The PGA Tour will now use blood testing in accordance with WADA's code and will also report on recreational drug use


Rory McIlroy Backs New PGA Tour Doping Regulations

Rory McIlroy has be quoted as supporting the PGA Tour’s drug-testing reforms that will introduce blood screening and match the World Anti-Doping Agency’s list of banned substances.

McIlroy has been a strong advocate of tougher drug screening in golf, especially with it now being an Olympic sport.

“If we’re not blood testing we’re not doing all we can to make sure that golf is a clean sport, so I obviously welcome the news,” McIlroy told the Daily Telegraph.

“If golf wants to be a sport in the Olympics, it needs to get on board with everything that all the other sports do as well.

“I really don’t think anyone should be fearful as I don’t think that golf has any sort of drug problem at all. You have to be so careful about what you take, but that’s part and parcel about being an athlete.”

McIlroy’s comments follows the PGA Tour announcing that it will align its anti-doping strategy with WADA’s (World Anti-Doping Agency), to be introduced for the 2017/18 season.

It will bring in blood testing from next season and also replicate WADA’s list of prohibited substances.

Golf’s most lucrative Tour brought in its own anti-doping programme in 2008, which was put together with consultation from both WADA and US Anti-Doping.

Its prohibited list of substances is different to WADA’s in three separate categories to do with asthma medications, allergy and anti-inflamatory medications.

The Tour currently tests for drug use through urine tests, which it will continue doing.

Commissioner Jay Monahan said the changes would “better substantiate the integrity of golf as a clean sport”.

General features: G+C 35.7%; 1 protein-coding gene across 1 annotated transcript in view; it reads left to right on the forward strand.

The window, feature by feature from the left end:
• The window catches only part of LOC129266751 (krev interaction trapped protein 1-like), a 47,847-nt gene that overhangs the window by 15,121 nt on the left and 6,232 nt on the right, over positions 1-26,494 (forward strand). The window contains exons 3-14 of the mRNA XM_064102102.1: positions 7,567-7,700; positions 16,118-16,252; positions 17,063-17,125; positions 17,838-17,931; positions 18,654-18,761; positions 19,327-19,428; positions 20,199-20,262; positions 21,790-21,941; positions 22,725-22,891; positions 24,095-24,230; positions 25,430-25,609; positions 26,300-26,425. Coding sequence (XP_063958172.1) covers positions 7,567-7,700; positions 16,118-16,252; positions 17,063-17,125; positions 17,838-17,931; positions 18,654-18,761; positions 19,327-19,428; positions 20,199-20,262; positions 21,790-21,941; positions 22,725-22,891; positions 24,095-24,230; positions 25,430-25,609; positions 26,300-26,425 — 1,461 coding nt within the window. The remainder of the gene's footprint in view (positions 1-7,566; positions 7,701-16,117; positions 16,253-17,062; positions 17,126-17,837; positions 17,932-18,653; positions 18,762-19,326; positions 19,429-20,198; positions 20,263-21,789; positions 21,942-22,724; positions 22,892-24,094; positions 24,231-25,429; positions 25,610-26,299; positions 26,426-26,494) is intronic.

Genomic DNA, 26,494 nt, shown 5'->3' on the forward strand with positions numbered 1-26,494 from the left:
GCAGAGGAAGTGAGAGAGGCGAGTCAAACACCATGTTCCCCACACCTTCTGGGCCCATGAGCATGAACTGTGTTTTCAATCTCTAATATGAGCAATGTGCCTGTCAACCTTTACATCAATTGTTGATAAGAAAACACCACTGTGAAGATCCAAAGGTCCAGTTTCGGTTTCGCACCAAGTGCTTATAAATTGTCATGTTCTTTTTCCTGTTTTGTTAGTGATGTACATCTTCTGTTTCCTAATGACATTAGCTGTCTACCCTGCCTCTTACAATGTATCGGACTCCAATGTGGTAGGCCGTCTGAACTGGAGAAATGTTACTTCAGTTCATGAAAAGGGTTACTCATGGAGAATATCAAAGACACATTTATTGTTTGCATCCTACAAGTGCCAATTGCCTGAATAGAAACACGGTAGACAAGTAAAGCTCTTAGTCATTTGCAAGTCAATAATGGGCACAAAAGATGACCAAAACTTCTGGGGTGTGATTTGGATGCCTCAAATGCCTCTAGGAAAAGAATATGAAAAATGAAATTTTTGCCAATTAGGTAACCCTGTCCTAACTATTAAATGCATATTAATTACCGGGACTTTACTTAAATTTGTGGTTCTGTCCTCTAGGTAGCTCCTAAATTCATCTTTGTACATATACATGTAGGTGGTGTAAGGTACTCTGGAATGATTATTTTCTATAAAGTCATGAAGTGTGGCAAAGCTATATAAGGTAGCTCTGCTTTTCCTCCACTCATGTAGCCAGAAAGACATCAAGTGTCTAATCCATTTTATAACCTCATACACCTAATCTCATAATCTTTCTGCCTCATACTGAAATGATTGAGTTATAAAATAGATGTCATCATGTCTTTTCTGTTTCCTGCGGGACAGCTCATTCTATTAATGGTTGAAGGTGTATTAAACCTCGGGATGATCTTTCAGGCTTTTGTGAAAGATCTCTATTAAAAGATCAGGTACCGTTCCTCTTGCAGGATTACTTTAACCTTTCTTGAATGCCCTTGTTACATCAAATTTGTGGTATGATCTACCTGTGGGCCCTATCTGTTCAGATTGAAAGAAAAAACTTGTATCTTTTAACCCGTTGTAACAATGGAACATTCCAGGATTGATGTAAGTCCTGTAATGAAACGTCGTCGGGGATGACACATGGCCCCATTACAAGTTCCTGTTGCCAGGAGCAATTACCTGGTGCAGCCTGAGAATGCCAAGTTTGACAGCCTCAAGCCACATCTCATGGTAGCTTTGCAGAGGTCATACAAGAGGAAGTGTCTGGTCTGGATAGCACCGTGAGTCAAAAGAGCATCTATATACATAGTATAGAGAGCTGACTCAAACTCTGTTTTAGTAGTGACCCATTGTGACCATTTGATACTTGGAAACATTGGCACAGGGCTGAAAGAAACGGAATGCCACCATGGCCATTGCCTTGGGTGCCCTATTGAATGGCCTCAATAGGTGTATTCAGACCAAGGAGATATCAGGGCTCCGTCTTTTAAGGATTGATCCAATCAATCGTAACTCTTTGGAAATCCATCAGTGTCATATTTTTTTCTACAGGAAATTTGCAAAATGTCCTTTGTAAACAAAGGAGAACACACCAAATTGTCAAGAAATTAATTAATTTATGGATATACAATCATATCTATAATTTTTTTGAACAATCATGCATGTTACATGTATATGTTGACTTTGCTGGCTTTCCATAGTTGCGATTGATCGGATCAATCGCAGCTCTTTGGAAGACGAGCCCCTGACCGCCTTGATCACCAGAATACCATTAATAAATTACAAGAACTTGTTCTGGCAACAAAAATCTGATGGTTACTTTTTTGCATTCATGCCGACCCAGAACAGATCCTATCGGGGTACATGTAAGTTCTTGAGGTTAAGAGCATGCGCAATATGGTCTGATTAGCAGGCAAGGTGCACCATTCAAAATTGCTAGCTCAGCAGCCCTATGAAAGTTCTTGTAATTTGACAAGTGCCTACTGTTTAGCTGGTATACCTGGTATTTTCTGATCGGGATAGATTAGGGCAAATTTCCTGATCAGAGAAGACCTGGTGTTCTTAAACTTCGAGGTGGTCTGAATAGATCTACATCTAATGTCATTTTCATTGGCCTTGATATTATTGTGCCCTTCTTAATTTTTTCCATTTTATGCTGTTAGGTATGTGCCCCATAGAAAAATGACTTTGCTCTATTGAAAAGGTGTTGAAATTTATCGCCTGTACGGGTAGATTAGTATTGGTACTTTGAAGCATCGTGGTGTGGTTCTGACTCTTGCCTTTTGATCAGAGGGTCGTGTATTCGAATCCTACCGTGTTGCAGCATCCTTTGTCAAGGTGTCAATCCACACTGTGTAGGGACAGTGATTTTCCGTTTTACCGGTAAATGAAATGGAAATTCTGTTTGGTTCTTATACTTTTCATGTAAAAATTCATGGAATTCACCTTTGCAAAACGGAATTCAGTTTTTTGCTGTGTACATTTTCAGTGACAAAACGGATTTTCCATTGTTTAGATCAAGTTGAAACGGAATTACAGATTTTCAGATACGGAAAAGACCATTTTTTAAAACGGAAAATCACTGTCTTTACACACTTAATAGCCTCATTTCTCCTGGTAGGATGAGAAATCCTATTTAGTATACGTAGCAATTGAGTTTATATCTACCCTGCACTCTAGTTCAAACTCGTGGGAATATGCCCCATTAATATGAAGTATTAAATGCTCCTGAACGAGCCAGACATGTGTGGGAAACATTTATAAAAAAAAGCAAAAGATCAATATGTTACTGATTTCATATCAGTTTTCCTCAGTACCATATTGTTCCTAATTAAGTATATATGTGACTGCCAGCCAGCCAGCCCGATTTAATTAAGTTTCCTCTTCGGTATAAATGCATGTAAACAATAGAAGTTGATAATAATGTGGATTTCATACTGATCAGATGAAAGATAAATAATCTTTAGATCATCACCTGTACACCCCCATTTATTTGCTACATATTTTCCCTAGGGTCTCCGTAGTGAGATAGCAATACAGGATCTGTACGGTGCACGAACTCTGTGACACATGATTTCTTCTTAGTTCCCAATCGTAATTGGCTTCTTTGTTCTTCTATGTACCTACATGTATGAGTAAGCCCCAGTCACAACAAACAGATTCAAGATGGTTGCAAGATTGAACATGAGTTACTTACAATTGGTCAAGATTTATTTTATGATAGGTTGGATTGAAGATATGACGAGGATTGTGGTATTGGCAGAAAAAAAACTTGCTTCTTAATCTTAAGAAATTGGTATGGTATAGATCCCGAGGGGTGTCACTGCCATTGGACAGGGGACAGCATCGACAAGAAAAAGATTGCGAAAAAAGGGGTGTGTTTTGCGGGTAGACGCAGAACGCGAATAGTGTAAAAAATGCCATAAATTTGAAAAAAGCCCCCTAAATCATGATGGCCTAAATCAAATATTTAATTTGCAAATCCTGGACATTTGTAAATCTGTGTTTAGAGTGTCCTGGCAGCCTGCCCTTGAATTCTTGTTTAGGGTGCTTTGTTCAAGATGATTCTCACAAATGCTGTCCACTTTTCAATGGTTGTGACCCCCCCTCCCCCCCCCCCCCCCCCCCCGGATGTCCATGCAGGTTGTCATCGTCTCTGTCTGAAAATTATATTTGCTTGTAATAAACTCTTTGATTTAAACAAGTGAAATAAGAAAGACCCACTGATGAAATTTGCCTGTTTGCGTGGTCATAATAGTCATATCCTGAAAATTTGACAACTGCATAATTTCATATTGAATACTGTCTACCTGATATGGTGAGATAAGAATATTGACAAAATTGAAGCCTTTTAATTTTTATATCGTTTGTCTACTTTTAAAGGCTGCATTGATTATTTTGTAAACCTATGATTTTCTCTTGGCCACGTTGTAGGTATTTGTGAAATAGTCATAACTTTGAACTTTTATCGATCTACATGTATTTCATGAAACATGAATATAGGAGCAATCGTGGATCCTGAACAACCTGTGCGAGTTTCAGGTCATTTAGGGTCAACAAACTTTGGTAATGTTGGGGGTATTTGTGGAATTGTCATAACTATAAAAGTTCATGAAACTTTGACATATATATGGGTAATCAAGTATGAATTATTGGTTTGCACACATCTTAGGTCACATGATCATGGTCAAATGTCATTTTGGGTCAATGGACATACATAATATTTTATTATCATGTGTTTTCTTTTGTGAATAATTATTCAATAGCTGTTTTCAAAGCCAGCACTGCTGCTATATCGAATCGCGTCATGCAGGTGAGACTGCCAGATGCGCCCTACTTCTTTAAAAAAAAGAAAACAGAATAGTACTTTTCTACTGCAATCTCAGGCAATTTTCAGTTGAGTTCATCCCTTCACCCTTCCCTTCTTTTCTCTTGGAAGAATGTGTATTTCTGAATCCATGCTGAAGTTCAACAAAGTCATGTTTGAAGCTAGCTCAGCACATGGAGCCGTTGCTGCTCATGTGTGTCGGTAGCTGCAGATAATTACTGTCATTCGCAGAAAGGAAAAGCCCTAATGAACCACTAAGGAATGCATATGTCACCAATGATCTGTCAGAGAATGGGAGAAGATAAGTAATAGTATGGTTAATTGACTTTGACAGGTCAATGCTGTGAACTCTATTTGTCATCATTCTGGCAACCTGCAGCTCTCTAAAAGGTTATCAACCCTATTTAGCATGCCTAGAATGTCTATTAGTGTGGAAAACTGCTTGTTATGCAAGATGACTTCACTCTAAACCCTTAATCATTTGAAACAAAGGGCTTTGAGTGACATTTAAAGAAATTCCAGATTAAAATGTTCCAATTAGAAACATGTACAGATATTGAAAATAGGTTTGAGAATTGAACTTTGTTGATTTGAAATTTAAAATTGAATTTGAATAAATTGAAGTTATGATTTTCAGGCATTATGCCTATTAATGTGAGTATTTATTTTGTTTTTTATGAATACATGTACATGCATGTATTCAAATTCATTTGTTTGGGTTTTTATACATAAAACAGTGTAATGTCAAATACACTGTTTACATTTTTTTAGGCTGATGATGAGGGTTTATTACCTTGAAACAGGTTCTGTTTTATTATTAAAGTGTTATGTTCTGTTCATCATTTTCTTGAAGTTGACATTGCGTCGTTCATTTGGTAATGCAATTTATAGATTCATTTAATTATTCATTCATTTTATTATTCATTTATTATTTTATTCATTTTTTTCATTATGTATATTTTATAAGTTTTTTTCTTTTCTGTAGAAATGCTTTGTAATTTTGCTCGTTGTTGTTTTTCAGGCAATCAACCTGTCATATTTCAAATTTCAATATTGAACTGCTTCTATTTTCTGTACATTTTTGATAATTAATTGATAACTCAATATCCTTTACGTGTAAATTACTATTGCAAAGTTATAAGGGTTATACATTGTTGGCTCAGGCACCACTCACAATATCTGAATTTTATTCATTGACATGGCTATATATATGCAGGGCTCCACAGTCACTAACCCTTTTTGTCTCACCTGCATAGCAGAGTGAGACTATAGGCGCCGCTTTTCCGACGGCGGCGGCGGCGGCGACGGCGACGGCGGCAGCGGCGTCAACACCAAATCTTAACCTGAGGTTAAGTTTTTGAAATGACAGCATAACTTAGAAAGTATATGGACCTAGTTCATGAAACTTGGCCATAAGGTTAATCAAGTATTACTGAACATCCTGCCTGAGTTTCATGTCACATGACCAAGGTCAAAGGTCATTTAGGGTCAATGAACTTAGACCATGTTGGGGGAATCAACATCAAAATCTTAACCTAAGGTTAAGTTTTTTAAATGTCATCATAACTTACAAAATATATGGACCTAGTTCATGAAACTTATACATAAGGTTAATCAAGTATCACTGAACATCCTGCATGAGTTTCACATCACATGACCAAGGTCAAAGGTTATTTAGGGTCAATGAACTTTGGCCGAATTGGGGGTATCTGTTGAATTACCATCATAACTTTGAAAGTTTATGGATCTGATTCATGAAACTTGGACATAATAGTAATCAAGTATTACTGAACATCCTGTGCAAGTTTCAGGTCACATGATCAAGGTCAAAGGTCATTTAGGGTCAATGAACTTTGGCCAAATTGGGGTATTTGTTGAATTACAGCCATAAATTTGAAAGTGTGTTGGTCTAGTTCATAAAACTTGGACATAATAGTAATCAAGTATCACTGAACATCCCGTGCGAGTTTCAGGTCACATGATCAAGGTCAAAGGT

As well as the introduction of blood tests and its updated substance list, the PGA Tour, which is headquartered in Ponte Vedra Beach, Florida, will now also report on players’ recreational drug use.

Currently it only reports on drug use relate to performance-enhancing substances, whilst recreational drug use from players is kept quiet by the Tour.

This will mean that speculation will end when a player takes a prolonged period away from the Tour.

In 2014, Dustin Johnson took an extended absence from the PGA Tour for personal reasons, after it was alleged that he had tested positive for recreational drugs. This was never officially confirmed or reported by the Tour.

Interestingly, golf carried out the fewest drugs test – 417 – in 2015 of all the summer Olympic sports, according to figures from WADA.

The International Olympic Committee last year suggested the Tour replicated WADA’s policy before the Olympic Games in Rio where golfers underwent blood tests.

These changes will all come into effect in October when the 2017/18 PGA Tour season gets underway in early October at the Safeway Open in Napa, California.